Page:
A senior Indian Commerce Ministry official has also remarked that the 2007 Farm Bill would constrain the ability of the American negotiators to make a satisfactory offer on domestic support when the WTO talks resume.
This month, the US Senate will formulate its own version of the 2007 Farm Bill. The House and Senate will then have to reconcile their versions and come up with a combined version, which if adopted will have to be put to President Bush for his approval. Bush has already threatened to veto the House version, if put to him.
Several developing-country diplomats, as they were entering the agriculture meeting on Monday afternoon, said privately that the most significant aspect they would be watching for was whether the US would give a sign that it could improve on its offer on domestic support.
The official US offer is to cap its overall trade distorting support (OTDS) at $23 billion. Unofficially, it has mentioned that it could consider lowering this to $17 billion, if conditions (including satisfactory offers on various issues from other members) are right. The G20 demand is for the United States' OTDS cap to be $12 billion, while the African Group has asked for $10-12 billion.
The Falconer draft proposes percentage cuts that imply a cap for the OTDS of the US in the range of $13 to $16.38 billion.
Several diplomats, speaking privately Monday afternoon outside the WTO meeting room, had strong doubts that the US could make a new offer, especially since the 2007 Farm Bill has not been finalized, and since it is now clear that the fast-track trade authority for the US President that expired at the end of June would not be renewed anytime soon.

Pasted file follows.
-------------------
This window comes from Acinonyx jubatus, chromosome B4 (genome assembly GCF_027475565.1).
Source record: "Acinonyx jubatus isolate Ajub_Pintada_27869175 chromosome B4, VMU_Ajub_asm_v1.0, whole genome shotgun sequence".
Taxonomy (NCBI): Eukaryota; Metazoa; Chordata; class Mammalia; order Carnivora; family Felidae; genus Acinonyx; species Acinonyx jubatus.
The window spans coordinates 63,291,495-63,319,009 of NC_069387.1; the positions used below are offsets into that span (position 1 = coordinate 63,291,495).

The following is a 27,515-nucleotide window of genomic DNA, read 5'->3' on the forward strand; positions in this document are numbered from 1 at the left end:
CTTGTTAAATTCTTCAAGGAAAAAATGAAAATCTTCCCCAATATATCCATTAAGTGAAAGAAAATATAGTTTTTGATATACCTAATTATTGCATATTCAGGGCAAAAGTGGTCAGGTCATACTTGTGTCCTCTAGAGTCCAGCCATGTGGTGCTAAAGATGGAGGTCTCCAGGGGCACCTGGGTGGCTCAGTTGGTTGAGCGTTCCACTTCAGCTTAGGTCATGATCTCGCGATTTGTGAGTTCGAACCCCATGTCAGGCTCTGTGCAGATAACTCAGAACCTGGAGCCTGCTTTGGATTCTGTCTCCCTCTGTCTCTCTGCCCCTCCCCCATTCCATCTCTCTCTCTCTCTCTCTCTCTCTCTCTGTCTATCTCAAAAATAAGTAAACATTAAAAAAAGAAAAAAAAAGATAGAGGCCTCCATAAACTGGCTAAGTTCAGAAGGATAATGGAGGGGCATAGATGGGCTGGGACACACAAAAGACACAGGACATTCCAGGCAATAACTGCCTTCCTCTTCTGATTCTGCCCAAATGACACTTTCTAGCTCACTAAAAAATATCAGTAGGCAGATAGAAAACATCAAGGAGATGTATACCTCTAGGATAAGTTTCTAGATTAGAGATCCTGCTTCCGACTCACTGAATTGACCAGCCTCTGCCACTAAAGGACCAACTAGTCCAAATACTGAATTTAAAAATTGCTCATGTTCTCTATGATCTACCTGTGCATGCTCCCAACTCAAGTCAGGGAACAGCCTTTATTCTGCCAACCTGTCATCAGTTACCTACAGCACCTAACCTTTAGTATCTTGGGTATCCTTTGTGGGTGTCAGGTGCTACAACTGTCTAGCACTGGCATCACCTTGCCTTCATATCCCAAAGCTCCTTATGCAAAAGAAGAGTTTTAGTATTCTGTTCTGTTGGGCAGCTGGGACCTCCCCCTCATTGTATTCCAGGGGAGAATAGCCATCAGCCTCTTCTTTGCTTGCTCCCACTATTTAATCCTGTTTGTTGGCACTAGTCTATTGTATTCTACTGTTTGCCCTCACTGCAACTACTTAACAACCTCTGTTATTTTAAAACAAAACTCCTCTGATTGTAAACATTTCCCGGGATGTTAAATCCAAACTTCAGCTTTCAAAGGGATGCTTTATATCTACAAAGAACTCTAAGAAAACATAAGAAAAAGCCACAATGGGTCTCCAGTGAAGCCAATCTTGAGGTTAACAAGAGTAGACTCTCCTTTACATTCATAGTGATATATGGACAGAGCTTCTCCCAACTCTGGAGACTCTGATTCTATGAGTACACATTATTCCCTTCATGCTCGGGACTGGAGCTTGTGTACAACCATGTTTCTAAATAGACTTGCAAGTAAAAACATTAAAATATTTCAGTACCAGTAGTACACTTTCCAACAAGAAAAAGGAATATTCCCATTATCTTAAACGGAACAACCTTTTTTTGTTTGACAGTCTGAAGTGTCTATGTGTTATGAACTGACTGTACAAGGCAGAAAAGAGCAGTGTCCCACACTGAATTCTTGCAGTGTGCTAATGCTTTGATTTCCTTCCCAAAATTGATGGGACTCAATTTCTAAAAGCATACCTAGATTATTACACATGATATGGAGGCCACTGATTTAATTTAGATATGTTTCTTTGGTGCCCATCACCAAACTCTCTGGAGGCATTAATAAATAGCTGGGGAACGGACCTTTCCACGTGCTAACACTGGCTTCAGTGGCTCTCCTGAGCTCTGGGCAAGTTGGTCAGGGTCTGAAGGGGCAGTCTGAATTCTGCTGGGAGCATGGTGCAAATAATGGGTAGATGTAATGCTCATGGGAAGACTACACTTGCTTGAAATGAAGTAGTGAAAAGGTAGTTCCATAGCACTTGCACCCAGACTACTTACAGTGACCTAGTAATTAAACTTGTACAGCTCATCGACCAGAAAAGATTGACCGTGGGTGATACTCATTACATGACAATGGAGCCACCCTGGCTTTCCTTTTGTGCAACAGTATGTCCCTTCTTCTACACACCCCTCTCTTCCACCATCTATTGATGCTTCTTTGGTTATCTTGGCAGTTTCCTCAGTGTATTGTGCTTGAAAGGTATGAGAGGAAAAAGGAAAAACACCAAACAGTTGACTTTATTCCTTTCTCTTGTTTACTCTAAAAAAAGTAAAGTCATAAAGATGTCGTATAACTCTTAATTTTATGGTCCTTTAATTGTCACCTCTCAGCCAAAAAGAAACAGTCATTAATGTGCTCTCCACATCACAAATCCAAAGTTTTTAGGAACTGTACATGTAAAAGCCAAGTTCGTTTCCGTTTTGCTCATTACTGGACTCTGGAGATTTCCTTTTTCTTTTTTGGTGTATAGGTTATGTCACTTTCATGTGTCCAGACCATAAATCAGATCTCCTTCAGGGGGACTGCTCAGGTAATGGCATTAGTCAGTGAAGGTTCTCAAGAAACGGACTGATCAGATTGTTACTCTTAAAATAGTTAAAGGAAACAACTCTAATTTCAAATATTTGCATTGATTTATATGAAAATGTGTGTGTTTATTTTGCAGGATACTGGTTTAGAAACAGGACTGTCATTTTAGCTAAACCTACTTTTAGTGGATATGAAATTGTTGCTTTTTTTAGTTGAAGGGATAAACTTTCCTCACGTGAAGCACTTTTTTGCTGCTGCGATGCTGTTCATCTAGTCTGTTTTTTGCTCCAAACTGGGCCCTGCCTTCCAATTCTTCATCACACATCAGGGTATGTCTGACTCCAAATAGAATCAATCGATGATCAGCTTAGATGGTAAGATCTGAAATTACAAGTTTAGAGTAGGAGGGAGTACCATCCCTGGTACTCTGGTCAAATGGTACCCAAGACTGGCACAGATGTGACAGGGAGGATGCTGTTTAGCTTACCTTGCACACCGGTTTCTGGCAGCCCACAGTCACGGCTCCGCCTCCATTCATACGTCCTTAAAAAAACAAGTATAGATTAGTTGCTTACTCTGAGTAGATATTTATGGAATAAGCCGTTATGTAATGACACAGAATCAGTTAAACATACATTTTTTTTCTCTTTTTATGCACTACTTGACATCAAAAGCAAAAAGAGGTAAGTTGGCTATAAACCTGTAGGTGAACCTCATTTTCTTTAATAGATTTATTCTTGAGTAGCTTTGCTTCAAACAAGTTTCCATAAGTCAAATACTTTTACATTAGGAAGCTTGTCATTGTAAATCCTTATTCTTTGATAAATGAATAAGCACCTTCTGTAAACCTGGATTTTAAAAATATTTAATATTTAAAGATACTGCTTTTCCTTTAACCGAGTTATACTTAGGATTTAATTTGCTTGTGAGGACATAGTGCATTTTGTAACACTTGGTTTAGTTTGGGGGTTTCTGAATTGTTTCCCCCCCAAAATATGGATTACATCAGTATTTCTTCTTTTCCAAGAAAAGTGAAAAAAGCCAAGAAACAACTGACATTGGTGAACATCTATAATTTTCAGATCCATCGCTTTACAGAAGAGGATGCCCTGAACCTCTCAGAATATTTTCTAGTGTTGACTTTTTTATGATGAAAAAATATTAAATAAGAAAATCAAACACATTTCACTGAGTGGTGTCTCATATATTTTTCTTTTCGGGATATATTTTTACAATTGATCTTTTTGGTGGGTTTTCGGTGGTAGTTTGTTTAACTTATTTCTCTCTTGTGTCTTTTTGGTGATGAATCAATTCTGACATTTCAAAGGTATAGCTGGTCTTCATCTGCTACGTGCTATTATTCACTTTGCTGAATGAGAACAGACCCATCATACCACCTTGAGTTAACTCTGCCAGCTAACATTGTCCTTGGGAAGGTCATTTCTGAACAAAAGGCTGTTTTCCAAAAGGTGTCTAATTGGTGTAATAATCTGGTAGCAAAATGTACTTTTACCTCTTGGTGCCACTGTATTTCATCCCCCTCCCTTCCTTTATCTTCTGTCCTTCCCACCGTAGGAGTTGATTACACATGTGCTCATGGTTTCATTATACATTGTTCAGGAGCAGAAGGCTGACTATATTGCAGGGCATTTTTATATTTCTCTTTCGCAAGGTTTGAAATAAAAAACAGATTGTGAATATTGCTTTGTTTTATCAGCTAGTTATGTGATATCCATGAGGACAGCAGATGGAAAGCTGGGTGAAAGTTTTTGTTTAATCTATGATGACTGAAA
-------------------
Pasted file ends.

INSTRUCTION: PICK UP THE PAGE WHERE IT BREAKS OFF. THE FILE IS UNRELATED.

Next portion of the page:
After the meeting ended at around 5.00 p. m. on Monday, Falconer told journalists that the next stage of the agriculture negotiations would start on Wednesday morning (5 Sept) on the issue of market access of developed countries. The meeting would last the whole day and be in a "Room E" format, i. e. informal consultations involving a small group of about 30 delegations.
Falconer will not convene any group meetings on Thursday or Friday (6-7 September). The meetings will resume on Monday (10 Sept) afternoon and after finishing with market access of developed countries, they will move on to market access of developing countries.
The next open-ended meeting, in which all members are invited, will probably take place next Friday (14 September), said Falconer. Following market access, the negotiations will then move to either domestic support or export competition, he added.
In his 24 August fax to delegations, Falconer said: "We will continue our consultations on the week of the 17th. We cannot predict at this point the speed at which we will work, but it is my intention to keep doing so to ensure that we cover all the issues in the Revised Draft Modalities."
Falconer told journalists Monday that at the meetings to be held, there must be more emphasis given to issues that had not been well developed yet in his draft modalities paper, such as special products, special safeguard mechanism, commodities, and tariff escalation.
He said that at the Monday meeting, the members indicated that they wanted to get down to real business - to avoid "speechifying" and instead come up with "concrete proposals."
According to trade diplomats, at the meeting, Brazil had said that there was little point in having more general open-ended informal discussions, and what is needed is a programme of work with dates and a list of issues to be discussed specifically.
The United States delegate apparently said that he would not say much, and added only that: "If we can sort this out on a rainy afternoon, then let us pray for rain."